January 6, 2016, by Alex Mullen
Stagestruck: Interviewing Robert Icke
Lynn Fotheringham reports on an exclusive interview with Robert Icke:
Recently I went down to London to interview Robert Icke of the Almeida Theatre for my forthcoming conference, Sacrificing Iphigenia Through the Ages. His mind-blowing modernisation of Aeschylus’ Oresteia (which he both wrote and directed) wowed London theatre-audiences this summer, first at the Almeida and then in the West End; two weeks before we met, he was awarded the Milton Shulman Award for Best Director at the annual Evening Standard Theatre Awards. For me personally, Icke’s Oresteia was the highlight of the Almeida’s wonderful Greeks season, with the day-long performance of the Iliad (which he also masterminded) coming a close second.
The reason Icke’s work relates to my conference is his expansion of Aeschylus’ brief reference to the Iphigenia’s sacrifice, in the Agamemnon, into an entire first act. He has already explained this decision, mentioning that modern audiences can’t be expected to know all the back-story, and that it humanises Clytemnestra. But I felt that there was more to be said, and one of the key features of my conference is having creative practitioners speak alongside academics – so I invited him. Unfortunately he will be in the last week of rehearsals for his new version of Chekhov’s Uncle Vanya on the dates of the conference (29th-30th January), and there’s no way he can attend.
The good news was that he agreed to film an interview to be shown exclusively at the conference. So on 4th December I set off to London with a cameraperson and a folder full of notes. We met at the Almeida offices in Islington, and Rob was extremely generous with his time, talking for almost two hours. So now I have an editing job on my hands…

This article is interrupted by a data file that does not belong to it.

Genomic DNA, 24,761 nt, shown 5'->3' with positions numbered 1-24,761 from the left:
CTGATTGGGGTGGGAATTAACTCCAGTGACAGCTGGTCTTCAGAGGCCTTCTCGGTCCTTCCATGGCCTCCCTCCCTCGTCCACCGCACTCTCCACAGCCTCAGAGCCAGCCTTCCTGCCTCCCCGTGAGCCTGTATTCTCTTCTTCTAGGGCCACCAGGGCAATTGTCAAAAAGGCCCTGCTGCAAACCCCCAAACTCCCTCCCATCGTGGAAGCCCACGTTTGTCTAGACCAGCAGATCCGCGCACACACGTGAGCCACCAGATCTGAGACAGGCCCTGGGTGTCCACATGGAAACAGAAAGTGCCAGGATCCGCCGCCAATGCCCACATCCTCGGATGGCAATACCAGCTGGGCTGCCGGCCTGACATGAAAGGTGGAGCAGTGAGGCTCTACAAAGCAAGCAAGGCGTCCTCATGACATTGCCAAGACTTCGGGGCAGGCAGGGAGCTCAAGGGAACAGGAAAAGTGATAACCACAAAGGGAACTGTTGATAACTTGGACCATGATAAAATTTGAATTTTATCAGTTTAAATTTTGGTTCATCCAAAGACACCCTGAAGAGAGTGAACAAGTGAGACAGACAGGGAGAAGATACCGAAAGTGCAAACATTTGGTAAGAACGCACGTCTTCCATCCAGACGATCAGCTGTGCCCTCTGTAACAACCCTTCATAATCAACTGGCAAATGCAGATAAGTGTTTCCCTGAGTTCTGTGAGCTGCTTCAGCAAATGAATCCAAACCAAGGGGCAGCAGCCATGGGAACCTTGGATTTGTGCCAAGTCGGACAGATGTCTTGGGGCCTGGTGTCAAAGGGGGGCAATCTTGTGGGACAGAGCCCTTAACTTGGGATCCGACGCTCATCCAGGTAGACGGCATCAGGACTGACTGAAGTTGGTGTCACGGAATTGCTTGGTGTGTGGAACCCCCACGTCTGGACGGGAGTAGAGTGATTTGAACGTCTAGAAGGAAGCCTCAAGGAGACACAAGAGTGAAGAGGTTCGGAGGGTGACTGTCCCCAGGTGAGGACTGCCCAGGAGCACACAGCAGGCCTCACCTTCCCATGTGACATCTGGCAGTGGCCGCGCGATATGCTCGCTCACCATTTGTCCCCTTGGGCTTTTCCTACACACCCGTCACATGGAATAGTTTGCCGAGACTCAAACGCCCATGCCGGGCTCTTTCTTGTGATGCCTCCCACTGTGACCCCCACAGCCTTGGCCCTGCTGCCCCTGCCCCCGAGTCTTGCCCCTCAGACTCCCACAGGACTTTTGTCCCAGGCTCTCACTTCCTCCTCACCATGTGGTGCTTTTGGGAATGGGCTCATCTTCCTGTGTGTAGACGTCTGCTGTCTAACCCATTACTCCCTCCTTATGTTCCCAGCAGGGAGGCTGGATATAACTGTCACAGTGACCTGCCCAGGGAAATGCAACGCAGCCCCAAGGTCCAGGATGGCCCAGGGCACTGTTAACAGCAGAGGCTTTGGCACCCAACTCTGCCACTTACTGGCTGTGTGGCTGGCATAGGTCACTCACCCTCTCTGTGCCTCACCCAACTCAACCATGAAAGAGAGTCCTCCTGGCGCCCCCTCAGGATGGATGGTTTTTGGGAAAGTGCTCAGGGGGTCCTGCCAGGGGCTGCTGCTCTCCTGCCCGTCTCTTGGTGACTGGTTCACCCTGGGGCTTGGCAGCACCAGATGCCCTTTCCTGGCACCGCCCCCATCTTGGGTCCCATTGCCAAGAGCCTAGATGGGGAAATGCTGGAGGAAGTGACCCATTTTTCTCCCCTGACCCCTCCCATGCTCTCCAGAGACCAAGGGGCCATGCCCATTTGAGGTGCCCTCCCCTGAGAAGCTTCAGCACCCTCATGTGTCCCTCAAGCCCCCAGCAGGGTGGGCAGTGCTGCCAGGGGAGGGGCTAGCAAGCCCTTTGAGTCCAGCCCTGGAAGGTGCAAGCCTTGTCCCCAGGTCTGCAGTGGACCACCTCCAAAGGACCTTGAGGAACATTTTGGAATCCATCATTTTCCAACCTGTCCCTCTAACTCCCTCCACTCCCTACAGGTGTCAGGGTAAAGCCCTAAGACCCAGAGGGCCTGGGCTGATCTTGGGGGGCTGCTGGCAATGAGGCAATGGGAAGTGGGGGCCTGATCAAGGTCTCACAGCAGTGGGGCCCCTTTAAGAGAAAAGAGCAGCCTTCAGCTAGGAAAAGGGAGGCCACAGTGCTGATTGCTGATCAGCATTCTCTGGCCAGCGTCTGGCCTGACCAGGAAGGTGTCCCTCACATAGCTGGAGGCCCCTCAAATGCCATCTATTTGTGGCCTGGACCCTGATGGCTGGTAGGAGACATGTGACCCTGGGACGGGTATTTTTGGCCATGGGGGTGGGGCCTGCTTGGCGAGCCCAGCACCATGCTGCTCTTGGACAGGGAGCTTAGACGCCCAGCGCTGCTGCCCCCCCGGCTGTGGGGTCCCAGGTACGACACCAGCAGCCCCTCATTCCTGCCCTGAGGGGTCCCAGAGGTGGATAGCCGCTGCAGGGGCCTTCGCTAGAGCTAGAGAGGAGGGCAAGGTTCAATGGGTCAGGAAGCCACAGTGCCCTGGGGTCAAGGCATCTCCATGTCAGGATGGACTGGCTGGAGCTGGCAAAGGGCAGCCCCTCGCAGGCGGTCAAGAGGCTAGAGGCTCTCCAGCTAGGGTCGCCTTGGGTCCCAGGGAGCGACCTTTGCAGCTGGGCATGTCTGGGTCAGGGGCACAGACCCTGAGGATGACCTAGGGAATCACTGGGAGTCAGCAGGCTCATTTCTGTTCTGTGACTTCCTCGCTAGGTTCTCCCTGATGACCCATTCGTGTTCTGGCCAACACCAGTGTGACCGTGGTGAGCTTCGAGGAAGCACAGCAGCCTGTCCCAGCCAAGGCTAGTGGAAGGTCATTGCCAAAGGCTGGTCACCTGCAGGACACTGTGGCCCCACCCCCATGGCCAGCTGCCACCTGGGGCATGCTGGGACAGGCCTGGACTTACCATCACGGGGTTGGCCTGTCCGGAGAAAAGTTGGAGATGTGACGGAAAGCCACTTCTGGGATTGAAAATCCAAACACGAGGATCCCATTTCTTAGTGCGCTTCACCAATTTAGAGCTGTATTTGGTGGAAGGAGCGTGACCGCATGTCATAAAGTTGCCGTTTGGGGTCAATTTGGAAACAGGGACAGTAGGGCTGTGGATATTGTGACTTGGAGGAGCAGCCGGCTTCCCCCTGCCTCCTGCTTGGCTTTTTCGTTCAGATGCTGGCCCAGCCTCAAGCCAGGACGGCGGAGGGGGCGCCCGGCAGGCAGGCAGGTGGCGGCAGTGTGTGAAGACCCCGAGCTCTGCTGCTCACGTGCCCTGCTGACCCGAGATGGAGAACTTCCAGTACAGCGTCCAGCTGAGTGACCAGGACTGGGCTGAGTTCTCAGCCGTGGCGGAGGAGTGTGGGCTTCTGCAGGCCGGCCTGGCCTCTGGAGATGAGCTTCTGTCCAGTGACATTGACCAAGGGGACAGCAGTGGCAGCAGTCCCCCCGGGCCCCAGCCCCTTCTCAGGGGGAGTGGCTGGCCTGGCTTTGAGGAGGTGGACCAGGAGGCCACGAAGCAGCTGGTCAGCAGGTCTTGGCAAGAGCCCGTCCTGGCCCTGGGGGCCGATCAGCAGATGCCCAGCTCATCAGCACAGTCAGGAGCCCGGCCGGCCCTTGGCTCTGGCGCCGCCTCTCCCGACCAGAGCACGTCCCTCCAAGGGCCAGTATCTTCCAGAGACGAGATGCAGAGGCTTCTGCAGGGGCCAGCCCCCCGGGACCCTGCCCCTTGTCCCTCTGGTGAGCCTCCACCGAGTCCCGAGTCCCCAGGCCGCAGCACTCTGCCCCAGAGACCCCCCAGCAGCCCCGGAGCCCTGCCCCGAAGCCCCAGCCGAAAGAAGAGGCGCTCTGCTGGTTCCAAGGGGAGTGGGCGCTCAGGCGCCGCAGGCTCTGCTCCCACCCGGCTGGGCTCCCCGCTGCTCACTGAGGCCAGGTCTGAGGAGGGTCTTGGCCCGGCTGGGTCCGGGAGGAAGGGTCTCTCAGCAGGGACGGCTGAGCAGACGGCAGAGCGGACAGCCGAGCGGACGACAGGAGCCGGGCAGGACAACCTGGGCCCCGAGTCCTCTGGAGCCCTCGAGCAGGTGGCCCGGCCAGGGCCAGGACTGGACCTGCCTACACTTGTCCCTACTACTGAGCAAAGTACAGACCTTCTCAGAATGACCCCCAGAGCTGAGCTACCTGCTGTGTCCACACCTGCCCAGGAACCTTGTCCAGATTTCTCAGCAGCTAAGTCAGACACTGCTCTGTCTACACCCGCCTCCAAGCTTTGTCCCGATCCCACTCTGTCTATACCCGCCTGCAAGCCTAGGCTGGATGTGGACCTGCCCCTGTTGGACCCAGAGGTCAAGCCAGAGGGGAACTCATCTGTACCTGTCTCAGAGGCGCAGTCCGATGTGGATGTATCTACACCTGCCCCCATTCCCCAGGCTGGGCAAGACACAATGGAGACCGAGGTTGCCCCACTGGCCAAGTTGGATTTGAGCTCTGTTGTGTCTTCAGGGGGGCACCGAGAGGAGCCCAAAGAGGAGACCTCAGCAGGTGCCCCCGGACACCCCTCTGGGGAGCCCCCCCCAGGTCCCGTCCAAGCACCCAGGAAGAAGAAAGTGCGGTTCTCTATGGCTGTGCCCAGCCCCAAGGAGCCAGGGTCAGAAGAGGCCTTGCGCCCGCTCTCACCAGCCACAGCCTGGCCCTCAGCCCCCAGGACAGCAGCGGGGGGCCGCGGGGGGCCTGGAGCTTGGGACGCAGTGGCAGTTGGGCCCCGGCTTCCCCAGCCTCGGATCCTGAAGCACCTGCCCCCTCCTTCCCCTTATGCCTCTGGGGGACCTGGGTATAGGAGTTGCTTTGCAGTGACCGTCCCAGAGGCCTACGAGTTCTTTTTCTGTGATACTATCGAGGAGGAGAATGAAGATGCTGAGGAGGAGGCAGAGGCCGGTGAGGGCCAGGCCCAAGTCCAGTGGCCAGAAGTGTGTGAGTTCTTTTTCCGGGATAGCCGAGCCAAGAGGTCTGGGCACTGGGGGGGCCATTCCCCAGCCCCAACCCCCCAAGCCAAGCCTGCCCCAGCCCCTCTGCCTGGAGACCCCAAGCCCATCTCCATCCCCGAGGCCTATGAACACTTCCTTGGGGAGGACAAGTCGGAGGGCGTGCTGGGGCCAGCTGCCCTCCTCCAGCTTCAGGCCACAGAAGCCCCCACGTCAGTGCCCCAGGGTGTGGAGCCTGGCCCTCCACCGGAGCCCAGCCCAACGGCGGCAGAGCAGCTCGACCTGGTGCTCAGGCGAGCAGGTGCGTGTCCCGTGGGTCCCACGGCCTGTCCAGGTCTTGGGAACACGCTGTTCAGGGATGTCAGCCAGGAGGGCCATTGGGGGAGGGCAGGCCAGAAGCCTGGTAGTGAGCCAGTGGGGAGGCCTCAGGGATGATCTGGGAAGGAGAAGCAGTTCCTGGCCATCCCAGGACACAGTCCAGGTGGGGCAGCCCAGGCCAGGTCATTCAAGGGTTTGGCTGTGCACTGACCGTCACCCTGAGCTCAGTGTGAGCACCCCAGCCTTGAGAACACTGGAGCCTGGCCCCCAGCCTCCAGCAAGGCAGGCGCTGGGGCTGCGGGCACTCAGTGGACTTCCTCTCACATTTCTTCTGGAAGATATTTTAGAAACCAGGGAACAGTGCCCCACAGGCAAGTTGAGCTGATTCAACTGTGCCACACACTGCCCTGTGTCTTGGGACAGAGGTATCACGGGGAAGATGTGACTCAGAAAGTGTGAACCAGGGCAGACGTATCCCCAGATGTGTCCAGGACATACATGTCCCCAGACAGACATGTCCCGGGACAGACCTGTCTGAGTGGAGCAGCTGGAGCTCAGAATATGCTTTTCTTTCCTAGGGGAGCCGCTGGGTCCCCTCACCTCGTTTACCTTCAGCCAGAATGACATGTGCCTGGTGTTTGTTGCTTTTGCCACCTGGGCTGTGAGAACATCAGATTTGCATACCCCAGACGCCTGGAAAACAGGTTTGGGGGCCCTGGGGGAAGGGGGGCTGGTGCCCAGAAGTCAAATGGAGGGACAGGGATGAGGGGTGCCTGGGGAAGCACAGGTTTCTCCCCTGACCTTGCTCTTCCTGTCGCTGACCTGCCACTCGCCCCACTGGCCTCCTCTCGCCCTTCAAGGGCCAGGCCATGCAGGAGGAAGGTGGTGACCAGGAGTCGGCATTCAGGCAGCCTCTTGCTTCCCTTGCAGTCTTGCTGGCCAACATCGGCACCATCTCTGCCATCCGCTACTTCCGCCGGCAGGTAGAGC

One of the things I was most impressed with in this adaptation of the Oresteia was the way it engaged so closely with Aeschylus’ text despite the changes entailed by setting the story in a modern context. This mixture means that for any audience-member who knew Aeschylus, Classicist or theatre-fan, the evening was a constant alternation between moments of delighted recognition and moments of genuinely not knowing what was going to happen next. I like to think the resulting experience was not unlike that of the fifth-century Athenian audience at a new tragedy, knowing the rough outlines of the myth but aware that the dramatist might choose to take things in an unexpected direction.
As well as filling in the story for the less Aeschylus-obsessed members of the audience, the Iphigenia-act laid the ground beautifully for this experience, because it was such a departure in structural terms and at the same time so engaged with the mythic story. Talking with Rob confirmed how much effort had gone into this tour de force, and how deeply he loves the Oresteia. It was a privilege to get to interview him and will be a privilege to share the interview with the conference-delegates in January.
Top: Lynn Fotheringham and Robert Icke, (c) Matt Brooker.
Bottom: Almeida Theatre 2015 production of Oresteia [Ilan Galkoff, Lia Williams, Luke Thompson, Angus Wright, Eve Benioff Salama], (c) Manuel Harlan.
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